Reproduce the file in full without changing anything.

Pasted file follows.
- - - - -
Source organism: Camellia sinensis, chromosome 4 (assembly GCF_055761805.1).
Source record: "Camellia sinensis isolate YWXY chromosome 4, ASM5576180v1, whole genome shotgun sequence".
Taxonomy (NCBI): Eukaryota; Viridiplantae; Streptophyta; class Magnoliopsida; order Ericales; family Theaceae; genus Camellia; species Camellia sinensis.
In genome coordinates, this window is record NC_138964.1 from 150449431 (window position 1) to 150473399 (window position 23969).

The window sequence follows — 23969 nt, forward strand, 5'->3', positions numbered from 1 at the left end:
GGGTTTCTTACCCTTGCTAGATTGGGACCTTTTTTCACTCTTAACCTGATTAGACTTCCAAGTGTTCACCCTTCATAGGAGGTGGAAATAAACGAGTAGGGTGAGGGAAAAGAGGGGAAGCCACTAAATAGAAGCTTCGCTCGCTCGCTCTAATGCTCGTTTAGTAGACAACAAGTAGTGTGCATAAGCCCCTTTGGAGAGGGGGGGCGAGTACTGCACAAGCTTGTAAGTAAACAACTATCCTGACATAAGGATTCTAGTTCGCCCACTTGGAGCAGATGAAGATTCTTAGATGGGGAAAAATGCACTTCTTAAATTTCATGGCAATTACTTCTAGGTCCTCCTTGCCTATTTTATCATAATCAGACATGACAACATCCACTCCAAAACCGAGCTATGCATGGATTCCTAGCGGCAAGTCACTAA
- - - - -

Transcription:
Source organism: Camellia sinensis, chromosome 4 (assembly GCF_055761805.1).
Source record: "Camellia sinensis isolate YWXY chromosome 4, ASM5576180v1, whole genome shotgun sequence".
Taxonomy (NCBI): Eukaryota; Viridiplantae; Streptophyta; class Magnoliopsida; order Ericales; family Theaceae; genus Camellia; species Camellia sinensis.
In genome coordinates, this window is record NC_138964.1 from 150449431 (window position 1) to 150473399 (window position 23969).

The window sequence follows — 23969 nt, forward strand, 5'->3', positions numbered from 1 at the left end:
GGGTTTCTTACCCTTGCTAGATTGGGACCTTTTTTCACTCTTAACCTGATTAGACTTCCAAGTGTTCACCCTTCATAGGAGGTGGAAATAAACGAGTAGGGTGAGGGAAAAGAGGGGAAGCCACTAAATAGAAGCTTCGCTCGCTCGCTCTAATGCTCGTTTAGTAGACAACAAGTAGTGTGCATAAGCCCCTTTGGAGAGGGGGGGCGAGTACTGCACAAGCTTGTAAGTAAACAACTATCCTGACATAAGGATTCTAGTTCGCCCACTTGGAGCAGATGAAGATTCTTAGATGGGGAAAAATGCACTTCTTAAATTTCATGGCAATTACTTCTAGGTCCTCCTTGCCTATTTTATCATAATCAGACATGACAACATCCACTCCAAAACCGAGCTATGCATGGATTCCTAGCGGCAAGTCACTAA